This chapter reflects on a single theme: God’s protection of the righteous. Their trust in God is like a shield, deflecting all types of dangers.
The psalmist describes the many perils in the world. Some are spiritual pitfalls (“the snare-trap”), and some are physical (“the devastating pestilence”). Some exist only in our imagination (“the terror of the night”), and some are quite real (“the flight of arrows by day”). Some dangers are hidden and unexpected (“pestilence prowling in the darkness”), and some are known but we are helpless to avoid them (“plague that ravages at noon”).
Those who place their trust in God, however, are shielded from all of these. What is the source of this special Divine providence? The psalm explains:
“כִּי אַתָּה ה’ מַחְסִי; עֶלְיוֹן שַׂמְתָּ מְעוֹנֶךָ.”
“For You, God, are my refuge. You placed your dwelling on high.” (Psalm 81:9)
Yet this verse needs to be clarified. Who dwells on high? What does this mean?
A popular Hasidic story relates how a man once went to the great Maggid of Mezeritch with a question that deeply troubled him. He could not fathom how it is possible to follow the Talmudic counsel that “One should bless God for the bad just as one blesses Him for the good” (Berachot 9:5). Can we really feel gratitude for our troubles and misery?
The Maggid replied that he should go seek out his disciple, Reb Zusha of Hanipol, and ask him this question.
The man followed the Maggid’s advice and travelled to Rabbi Zusha. The tzaddik received him warmly and invited him into his home. As soon as the guest entered the house, it became obvious that the family was extremely impoverished. The furnishings were simple and bare, and there was little food to eat. In addition, the family members were beset with various afflictions and illnesses. Nevertheless, Rabbi Zusha was happy and cheerful. The guest was astonished.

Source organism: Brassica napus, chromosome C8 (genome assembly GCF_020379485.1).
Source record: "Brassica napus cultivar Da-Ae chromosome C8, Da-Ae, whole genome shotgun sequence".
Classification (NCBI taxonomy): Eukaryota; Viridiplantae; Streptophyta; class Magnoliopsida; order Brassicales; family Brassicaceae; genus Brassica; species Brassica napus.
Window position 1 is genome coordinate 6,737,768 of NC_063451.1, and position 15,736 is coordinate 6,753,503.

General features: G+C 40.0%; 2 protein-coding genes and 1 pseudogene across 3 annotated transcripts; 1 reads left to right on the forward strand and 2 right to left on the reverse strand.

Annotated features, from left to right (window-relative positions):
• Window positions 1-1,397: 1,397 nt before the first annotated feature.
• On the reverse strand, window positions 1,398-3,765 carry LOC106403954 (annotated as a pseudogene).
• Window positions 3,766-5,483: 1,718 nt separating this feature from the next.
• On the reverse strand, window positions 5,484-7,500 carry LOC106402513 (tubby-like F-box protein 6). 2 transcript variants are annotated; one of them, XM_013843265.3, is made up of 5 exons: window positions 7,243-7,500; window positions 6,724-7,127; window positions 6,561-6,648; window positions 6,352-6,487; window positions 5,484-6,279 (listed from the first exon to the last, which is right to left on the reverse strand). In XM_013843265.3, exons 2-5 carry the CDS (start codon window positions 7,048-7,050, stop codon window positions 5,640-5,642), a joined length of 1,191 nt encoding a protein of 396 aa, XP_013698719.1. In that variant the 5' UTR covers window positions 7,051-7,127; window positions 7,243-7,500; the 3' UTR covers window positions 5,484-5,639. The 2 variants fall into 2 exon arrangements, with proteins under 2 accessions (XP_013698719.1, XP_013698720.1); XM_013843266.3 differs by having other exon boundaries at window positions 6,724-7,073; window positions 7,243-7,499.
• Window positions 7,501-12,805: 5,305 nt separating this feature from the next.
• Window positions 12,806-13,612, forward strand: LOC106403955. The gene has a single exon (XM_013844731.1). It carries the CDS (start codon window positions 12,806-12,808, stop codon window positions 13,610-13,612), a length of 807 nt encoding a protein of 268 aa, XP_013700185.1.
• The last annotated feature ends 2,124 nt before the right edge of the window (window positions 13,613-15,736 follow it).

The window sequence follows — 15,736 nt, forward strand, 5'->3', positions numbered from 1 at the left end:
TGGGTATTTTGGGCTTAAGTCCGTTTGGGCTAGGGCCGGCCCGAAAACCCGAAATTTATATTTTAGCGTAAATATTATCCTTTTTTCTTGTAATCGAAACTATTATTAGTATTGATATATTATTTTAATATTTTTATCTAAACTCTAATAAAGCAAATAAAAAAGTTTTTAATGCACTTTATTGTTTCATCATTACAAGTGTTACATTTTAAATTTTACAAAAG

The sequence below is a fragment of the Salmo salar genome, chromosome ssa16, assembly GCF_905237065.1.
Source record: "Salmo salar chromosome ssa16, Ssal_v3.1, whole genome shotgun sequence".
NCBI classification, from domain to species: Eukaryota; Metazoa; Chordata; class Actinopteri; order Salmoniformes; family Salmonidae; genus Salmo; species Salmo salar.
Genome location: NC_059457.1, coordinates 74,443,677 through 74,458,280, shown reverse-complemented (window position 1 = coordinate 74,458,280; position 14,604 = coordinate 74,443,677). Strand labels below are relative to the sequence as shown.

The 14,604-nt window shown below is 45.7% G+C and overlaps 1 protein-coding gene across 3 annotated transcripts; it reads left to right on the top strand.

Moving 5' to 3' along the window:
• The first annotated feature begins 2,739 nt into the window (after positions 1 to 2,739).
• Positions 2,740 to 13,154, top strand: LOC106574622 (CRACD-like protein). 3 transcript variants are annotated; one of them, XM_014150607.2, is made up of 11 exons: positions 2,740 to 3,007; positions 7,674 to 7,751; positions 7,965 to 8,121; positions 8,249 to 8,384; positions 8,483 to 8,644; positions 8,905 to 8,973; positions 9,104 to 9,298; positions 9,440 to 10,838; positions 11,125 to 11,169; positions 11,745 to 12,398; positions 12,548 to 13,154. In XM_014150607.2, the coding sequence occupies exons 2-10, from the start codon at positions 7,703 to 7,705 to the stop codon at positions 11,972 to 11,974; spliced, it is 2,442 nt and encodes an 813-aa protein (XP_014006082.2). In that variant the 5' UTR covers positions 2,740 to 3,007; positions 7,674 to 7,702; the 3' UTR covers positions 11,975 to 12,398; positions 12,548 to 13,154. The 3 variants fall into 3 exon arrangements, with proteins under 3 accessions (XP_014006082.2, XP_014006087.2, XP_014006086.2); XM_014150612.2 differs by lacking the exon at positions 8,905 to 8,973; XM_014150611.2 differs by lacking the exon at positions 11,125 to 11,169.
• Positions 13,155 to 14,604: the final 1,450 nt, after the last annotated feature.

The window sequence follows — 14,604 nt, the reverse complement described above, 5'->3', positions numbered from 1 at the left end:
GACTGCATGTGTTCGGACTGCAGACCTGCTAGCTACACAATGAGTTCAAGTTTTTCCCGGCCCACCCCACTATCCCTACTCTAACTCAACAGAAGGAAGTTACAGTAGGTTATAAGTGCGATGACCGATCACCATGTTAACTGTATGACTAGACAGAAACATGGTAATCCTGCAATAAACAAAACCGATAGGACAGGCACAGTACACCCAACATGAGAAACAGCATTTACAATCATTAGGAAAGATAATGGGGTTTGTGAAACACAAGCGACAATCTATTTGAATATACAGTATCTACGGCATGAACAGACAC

The man posed his question. “I asked the Maggid how is it possible to bless God for the bad just as one blesses Him for the good, and the Maggid told me that only you can explain this to me.”
Reb Zusha replied, “This is indeed a very difficult question. But why did our holy master send you to me? How would I know? He should have sent you to someone who has experienced suffering!”
Those righteous individuals who are close to God, tzaddikim who cleave to the Source of light — they place their lives, their very being, in the elevated realm of holy life. There, nothing can hurt them. They are beyond life’s pitfalls and troubles. They are beyond even the possibility of lack.
This is how the verse should be read. The beginning of the verse quotes the motto of those who place their trust in God: “You, God, are my refuge.”
The psalmist then speaks to these holy people, identifying the source of their fortitude and bitachon: “You have placed your dwelling on high.”
By virtue of your recognition that God alone is your true refuge, you have “placed your dwelling on high.” All of your dwelling, all of your life, all of your essence, is “on high.” You have raised yourself above and beyond all types of suffering and misfortune. They cannot harm you.
(Adapted from Olat Re’iyah vol. II, p. 76.)